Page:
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Island getting more than 600 new childcare spaces

Province’s announcement brings relief to child care crunch
Parents and children who attend the UVic Child Care Services, a program that was under threat but has been marked for $500,000 in provincial funding. Black Press file photo

Relief is on the way for the child care crunch in Greater Victoria, communities north of the Malahat and across B.C.

The announcement came Monday that the province is adding 251 new licensed child-care spaces in Greater Victoria, a $2.7 million investment from the province’s Child Care Major Capital Funding Program.

Up-Island, Campbell River is getting 98 spaces, Chemainus 18, Courtenay 38, Duncan 112, Gabriola Island 32, Mill Bay 28, Nanaimo 48, Qualicum Beach 36, Royston 19, and Sooke 37, in a total investment of about $4.6 million.

It’s part of a $33-million plan to create more than 3,800 child-care spaces in B.C. More than half of the planned 3,800 new spaces in B.C. are at non-profit run centres and a fifth are at Indigenous child-care providers.

Among those benefitting is the previously threatened child care program at the University of Victoria is getting $500,000 from the province to build a new facility and will increase its numbers by 32 to 116 for next year.

“The funding will allow us to transform Child Care Complex B into two new child care centres, creating 32 new spaces for preschool aged children of UVic students, faculty and staff families,” said Jim Forbes, director of campus services at UVic.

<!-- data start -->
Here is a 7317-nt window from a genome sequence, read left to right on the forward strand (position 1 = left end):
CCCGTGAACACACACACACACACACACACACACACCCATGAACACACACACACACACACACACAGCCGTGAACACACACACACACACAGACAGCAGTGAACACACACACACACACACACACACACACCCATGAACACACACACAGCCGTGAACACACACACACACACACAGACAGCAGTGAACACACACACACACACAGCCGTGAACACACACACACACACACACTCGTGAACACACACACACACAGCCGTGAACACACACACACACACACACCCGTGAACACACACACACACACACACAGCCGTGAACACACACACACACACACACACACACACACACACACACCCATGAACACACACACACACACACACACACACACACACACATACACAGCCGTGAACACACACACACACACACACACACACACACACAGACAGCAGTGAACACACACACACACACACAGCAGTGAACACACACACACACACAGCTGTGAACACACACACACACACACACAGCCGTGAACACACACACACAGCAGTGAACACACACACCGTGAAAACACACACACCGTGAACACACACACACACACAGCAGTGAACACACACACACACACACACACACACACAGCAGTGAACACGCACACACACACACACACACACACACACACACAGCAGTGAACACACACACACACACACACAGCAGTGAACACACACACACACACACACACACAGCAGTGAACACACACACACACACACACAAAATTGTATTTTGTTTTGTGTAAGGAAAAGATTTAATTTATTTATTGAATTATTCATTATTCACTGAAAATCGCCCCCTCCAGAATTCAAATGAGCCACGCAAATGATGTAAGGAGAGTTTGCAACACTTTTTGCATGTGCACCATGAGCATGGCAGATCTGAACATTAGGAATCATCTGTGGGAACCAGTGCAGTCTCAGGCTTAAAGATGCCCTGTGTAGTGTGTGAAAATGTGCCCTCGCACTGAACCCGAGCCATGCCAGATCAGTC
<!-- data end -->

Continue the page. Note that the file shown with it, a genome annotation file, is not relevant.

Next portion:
A big addition is also coming for Arbutus Grove Children’s Centre, which will add 48 new out-of-school-care spots for Frank Hobbs elementary students, kindergarten to Grade 5, and 12 new nature preschool spots for children three to five.

“It’s 60 new child care spaces that we’re excited about,” said director Lynn Young.

To make room Arbutus is building a new space on Frank Hobbs SD61 land.

Meanwhile construction already started at UVic’s Child Care Complex B in October. The renovations will transform the current large, open, interior space of the 1993-built Complex B into two new child care centres with a shared kitchen and separate exterior entrances.

Around B.C. the province is in the process of working with child-care providers to sign project agreements that include the specific requirements identified for each site, such as property needs (for lease or purchase), local zoning permits and the hiring of contractors to renovate the sites.

“These 251 new spaces are just a start, and we know there’s more work to do,” said Lana Popham, MLA for Saanich South.

The new child-care spaces are part of the B.C. government’s long-term goal of implementing universal child care in B.C.

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